And the League of California Cities argues that the bill would violate the state Constitution, which allows charter cities to control what they pay their managers. That issue could end up in court, according to Levinson, an adjunct professor at Loyola Law School.
The governor is also facing pressure to veto two bills aimed at blocking the practice of pension spiking. Rizzo's salary was boosted 47% in one year, making him eligible for a much higher pension.
Pension reform has been debated for years in Sacramento, and the two measures were introduced months before the Bell scandal broke. But their sponsors say they would help prevent the kinds of excesses seen in Bell.
The bills would bar the use of pay raises for a single individual to be counted toward pensions unless others get similar raises, and would allow pension boards to deny pension payments they believe are intentionally spiked.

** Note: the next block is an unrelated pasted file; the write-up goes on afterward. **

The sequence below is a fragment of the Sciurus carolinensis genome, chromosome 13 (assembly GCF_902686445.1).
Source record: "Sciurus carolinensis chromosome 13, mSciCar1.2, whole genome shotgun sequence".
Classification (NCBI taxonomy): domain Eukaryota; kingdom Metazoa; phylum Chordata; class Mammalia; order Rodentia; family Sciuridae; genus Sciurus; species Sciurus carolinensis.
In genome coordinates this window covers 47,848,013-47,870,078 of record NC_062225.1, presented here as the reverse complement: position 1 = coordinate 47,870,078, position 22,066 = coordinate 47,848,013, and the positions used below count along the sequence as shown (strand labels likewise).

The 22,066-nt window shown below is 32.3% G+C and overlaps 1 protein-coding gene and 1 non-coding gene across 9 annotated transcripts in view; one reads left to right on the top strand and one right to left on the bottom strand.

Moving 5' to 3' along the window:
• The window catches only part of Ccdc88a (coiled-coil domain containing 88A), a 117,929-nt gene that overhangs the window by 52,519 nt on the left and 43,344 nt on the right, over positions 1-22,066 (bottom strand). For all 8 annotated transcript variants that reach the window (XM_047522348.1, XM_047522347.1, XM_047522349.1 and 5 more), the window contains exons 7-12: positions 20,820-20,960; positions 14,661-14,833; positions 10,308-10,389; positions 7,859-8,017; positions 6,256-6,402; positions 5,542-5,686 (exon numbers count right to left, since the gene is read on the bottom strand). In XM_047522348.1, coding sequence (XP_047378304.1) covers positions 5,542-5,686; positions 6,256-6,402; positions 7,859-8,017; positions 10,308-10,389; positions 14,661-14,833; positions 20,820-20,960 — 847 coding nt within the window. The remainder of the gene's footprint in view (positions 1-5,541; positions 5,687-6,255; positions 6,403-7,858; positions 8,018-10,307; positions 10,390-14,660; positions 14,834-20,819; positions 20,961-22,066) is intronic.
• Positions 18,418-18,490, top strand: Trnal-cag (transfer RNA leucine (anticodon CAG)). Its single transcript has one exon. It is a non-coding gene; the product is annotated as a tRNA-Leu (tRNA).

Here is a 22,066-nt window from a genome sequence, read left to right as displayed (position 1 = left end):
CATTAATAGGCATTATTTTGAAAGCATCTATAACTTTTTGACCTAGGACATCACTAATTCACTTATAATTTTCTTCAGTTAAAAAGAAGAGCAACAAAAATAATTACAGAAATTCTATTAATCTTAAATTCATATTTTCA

The California State Assn. of Counties is urging a veto, questioning the effectiveness of the provisions meant to stop the spiking of pensions.
Paul McIntosh, the group's executive director, said one targets individual workers, such as city managers, who are not part of a large employee class, and does not address spiking that may occur because of pay provided in union contracts.
As a result, McIntosh said, "Unfortunately, counties believe that the bill falls short of a complete end to spiking."
Sen. Louis Correa (D- Santa Ana), a sponsor of the other bill, said arguments that any one proposal doesn't solve the whole problem do not justify a veto.
"What happened in Bell was outrageous"' Correa said. "This is one of many remedies."